Many folks travel to experience the food and wine of Italy. Lunch in Italy, called pranzo, is often an Italian's big meal of the day, can start at noon but really gets going after 1pm, when the stores close until late in the afternoon. A pranzo di lavoro or "worker's lunch" can sometimes be had for as little as 10 euro in rural areas, and generally includes wine and coffee plus two courses, pasta and a meat course.

Generally, a service charge is included in the bill. It is customary to leave a few coins for a tip, or up to five percent of the total bill if the service is good (some say 10 percent in a fancy ristorante where the service is impeccable). In rural areas where one eats in a simple trattoria or osteria, tipping is usually not customary.

To find out more about eating out in Italy, see our guide to Italian food. Eating can be in interactive adventure, especially if you can converse in Italian. To find out what's best on the menu, see: How to Get Good Food in Italy.

Italy Guidebooks

If you're looking for an online source of books, we've partnered with, an online bookshop that supports your local bookstore as well as indy writers. Use the button below to see our recommended guides, cookbooks and maps.

Italy Maps and Guides

Taking the Train

Each of the cities marked on the map above is easily accessible via Italy's vast rail network. Fast trains like the Frecce series (arrow in English) whisk you between the major cities like Rome and Naples at speeds over 150 km per hour. That's faster then you can drive--and without traffic jams or tolls. The train generally takes you from city center to city center, exactly where you want to be. International trains take you further. Venice is a mere three hours and forty one minutes from Zurich, for example. The smaller towns? You'll be surprised how well served they are by Italy's regional trains.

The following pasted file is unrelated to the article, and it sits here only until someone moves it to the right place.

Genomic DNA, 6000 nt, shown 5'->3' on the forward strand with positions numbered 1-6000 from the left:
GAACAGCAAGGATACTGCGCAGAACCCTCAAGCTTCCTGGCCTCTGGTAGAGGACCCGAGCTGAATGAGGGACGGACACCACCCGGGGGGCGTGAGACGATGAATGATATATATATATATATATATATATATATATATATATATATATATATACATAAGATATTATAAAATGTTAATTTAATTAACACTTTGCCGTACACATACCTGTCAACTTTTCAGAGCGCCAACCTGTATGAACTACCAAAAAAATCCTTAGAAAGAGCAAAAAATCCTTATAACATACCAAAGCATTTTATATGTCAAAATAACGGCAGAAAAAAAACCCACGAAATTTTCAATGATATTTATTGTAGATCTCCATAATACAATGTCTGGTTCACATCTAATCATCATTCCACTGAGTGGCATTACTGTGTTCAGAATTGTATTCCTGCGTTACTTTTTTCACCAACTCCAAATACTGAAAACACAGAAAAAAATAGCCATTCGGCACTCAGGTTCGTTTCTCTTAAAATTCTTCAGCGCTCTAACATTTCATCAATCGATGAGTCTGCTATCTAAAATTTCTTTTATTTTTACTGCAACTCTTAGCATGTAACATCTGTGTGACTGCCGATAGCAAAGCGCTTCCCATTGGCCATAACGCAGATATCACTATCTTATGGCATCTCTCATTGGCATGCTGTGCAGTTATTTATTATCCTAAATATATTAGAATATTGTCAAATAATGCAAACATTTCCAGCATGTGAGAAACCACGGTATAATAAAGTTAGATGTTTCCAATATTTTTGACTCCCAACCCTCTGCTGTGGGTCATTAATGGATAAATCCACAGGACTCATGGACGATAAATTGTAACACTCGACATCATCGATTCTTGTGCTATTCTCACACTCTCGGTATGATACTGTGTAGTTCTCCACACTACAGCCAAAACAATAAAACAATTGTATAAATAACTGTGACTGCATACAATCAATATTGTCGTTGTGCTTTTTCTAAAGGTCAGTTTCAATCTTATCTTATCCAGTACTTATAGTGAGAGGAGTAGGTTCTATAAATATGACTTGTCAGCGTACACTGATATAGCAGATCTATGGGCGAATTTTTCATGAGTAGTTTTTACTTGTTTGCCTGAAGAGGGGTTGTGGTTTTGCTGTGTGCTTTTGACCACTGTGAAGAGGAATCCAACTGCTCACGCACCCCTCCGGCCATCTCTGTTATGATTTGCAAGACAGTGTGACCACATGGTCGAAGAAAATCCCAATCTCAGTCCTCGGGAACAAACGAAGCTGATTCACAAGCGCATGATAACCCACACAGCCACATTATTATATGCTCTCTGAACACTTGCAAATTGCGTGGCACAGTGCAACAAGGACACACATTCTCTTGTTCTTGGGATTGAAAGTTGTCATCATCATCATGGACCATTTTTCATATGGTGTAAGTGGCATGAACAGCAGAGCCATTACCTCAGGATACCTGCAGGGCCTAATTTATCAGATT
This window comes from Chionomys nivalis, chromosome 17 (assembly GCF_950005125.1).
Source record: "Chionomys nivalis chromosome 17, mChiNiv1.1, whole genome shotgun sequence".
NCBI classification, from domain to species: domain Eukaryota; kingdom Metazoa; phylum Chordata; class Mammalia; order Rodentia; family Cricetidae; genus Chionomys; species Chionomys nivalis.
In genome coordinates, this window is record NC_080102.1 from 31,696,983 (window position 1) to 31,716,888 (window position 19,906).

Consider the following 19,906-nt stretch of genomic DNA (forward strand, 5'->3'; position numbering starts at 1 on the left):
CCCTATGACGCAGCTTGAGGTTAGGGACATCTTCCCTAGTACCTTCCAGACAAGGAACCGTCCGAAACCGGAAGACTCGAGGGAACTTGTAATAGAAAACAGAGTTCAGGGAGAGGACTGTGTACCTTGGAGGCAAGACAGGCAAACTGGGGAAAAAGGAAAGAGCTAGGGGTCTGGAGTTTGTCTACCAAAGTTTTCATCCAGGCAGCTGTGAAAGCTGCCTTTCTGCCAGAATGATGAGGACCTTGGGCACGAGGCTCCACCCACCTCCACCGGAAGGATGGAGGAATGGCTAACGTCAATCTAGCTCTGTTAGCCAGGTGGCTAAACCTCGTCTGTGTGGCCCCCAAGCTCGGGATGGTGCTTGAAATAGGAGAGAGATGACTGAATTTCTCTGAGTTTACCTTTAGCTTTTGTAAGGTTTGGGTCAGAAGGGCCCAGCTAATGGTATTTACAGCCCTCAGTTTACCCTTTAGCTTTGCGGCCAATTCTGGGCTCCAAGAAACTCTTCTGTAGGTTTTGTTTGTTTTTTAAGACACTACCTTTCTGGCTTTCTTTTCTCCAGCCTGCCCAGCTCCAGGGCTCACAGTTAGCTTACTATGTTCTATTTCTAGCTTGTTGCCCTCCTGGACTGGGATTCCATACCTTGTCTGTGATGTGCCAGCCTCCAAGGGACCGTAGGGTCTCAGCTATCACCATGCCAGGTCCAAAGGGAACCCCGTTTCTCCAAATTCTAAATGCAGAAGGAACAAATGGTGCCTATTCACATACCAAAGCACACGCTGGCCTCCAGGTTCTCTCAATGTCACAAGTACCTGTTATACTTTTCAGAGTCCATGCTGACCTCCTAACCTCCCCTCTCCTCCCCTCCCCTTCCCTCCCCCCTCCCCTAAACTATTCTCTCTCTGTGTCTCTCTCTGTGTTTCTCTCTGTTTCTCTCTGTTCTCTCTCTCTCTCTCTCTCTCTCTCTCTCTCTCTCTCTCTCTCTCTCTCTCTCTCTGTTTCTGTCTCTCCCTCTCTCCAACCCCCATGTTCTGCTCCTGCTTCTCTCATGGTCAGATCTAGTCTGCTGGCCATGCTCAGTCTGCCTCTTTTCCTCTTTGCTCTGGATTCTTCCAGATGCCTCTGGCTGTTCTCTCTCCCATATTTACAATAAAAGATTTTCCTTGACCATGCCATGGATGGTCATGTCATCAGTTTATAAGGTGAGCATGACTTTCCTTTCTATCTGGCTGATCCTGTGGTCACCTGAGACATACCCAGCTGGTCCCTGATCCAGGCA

If you have a ticket or rail pass you can just arrive at the station, find the "binario" or track your train is on by reading the departures board and wait for or board your train if it's waiting at the station. There's no "arrive two hours early to assure your space on the plane" warnings when you ride the rails. If I'm going to a big city, I always choose the train, even when I have a car at my disposal.

Below are some resources you might find useful if you are considering taking the train on your Italian vacation.

How to Ride the Rails in Italy Italy Rail Map Do Italian Rail Passes Save You Money?

A Little About The Geography of Italy

Italy is about the size of New Mexico, but very differently configured. About 40% of Italy is mountainous, with the alps arcing across northern Italy and the Apennine Mountains becoming the 405 mile "backbone" of Italy from the western Alps to the eastern Adriatic. Sicily and Sardinia form the largest islands. The largest Italian lake is Lake Garda. Agriculture takes up over 50% of the rural land.

Read More: The Geography of Italy

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Planning a Trip?

Here are some travel planning tools that are especially useful if you're planning your first or second trip to Italy.